• About Universal Service Obligation Fund:
      • Universal Service Obligation Fund (USOF) is the pool of funds generated by 5% Universal Service Levy that is charged upon all the telecom fund operators on their Adjusted Gross Revenue (AGR).
      • This fund is deposited in the Consolidated Fund of India and is dispatched on the approval of the Indian Parliament.
      • The USOF comes under the Indian Telegraph Act 1885.
      • The act was amended in 2003 to give statutory status to the fund. The Department of Telecommunications, Ministry of Communications governs the fund and related provisions.
      • The aim of USOF is to provide a balance between the provision of Universal Service to all uncovered areas, including the rural areas.
      • The government of India kept Universal Service as an objective in its New Telecom Policy (NTP) of 1999. Universal Service stands for universal, interdependent and intercommunicating, affording the opportunity for any subscriber to any exchange to communicate with any other subscriber of any other exchange.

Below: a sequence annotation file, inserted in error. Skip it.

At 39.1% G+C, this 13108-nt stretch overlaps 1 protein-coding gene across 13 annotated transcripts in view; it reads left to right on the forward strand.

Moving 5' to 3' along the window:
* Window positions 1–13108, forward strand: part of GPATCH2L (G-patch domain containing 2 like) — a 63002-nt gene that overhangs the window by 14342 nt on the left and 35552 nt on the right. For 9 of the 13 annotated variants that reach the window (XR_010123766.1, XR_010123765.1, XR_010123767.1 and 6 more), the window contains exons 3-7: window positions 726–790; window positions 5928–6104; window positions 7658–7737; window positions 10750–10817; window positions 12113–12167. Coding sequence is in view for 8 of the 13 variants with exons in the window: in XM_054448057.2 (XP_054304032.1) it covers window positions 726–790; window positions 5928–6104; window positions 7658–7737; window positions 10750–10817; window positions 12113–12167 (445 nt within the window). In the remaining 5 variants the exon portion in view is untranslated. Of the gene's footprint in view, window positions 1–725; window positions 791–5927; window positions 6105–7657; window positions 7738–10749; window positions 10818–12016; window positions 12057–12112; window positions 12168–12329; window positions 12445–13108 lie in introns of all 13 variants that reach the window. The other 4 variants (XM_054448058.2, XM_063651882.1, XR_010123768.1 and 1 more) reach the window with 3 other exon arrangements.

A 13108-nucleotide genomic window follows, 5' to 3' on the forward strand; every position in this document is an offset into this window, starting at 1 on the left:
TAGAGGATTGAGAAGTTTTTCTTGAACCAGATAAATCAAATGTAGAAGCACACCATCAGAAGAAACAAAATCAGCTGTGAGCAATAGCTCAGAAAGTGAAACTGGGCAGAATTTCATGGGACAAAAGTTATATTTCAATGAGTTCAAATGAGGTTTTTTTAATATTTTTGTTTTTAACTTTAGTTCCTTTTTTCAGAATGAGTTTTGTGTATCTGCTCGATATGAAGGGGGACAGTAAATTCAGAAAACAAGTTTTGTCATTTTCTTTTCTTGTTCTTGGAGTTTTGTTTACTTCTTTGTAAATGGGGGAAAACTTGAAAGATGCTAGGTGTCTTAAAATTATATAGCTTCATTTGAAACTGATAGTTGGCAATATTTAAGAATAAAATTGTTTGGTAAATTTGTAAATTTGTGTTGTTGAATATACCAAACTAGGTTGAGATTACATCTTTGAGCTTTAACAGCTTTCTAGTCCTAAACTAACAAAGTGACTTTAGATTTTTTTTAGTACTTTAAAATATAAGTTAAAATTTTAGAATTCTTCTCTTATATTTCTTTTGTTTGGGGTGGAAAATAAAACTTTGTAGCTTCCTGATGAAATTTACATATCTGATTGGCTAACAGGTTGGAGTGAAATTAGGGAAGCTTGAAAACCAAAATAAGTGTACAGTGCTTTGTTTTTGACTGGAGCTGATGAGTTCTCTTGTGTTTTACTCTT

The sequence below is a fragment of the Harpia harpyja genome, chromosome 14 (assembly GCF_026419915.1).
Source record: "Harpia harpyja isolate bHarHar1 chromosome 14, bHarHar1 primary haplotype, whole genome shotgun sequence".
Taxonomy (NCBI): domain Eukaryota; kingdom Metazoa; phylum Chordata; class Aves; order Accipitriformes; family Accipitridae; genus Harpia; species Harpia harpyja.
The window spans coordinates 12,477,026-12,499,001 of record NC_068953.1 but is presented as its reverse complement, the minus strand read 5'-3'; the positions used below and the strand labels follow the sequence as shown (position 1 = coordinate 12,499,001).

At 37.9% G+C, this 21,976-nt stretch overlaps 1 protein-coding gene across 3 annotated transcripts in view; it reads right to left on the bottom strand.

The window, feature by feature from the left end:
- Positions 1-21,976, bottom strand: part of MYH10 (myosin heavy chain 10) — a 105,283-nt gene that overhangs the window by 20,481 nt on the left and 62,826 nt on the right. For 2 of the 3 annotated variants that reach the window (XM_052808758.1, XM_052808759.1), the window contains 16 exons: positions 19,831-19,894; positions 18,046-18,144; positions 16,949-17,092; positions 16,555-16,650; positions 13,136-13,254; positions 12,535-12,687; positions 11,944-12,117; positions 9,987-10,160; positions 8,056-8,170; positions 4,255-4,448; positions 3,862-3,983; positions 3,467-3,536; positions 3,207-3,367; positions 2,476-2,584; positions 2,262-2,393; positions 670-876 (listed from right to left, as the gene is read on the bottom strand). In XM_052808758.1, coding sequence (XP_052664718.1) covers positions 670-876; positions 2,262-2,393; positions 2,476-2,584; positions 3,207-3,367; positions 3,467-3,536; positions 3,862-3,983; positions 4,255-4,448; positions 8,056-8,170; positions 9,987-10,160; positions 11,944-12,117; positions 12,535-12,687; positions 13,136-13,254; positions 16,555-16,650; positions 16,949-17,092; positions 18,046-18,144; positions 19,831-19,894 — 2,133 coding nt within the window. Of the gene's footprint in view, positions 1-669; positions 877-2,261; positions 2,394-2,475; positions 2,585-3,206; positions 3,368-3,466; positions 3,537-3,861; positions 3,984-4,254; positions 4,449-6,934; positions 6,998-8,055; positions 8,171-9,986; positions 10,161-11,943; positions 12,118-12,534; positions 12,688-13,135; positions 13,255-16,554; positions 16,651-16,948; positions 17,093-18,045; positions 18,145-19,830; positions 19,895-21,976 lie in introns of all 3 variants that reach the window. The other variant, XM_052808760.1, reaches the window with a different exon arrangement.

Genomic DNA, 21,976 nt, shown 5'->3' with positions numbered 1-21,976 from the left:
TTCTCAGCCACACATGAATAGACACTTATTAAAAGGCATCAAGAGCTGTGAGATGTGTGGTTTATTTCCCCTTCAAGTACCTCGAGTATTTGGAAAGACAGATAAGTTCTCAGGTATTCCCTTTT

• It was through NTP 1999 that it was envisaged to levy Universal Access Levy (UAL) upon the telecom licensees’ revenue in consultation with the Telecom Regulatory Authority of India (TRAI).

     

     

     

     

     

     

    MCQS FOR PRACTICE

     

    1. Consider following statements regarding Amravati School of Art and Choose the correct option
    2. Satavahanas were the first patrons of this school.
    3. It was completely indigenous with no foreign influence
    • It predominantly used White marble in its art form
    1. I and II
    2. II and III
    3. I and III
    4. All are correct
    5. Consider the following statements regarding the Art schools of Ancient India and choose the incorrect statement
    6. Gandhara school used Red Sandstone
    7. No beard or Moustache features were made in Mathura school of Art
    • White Marble was used in Amravati school
    1. Only I
    2. Only II
    3. I and II
    4. II and III
    5. The Small Satellite Launch Vehicle of Indian Space Research Organisation (ISRO) can carry upto what size of payloads?
    6. 500 KG
    7. 1000 KG
    8. 850 KG
    9. 1500 KG
    10. Universal Service Obligation Fund charges what percentage of levy on all telecom operators of their Adjusted Gross Revenue (AGR)?
    11. 2%
    12. 5%
    13. 8%
    14. 10%

     

     

    1 D 3 A
    2 A 4 B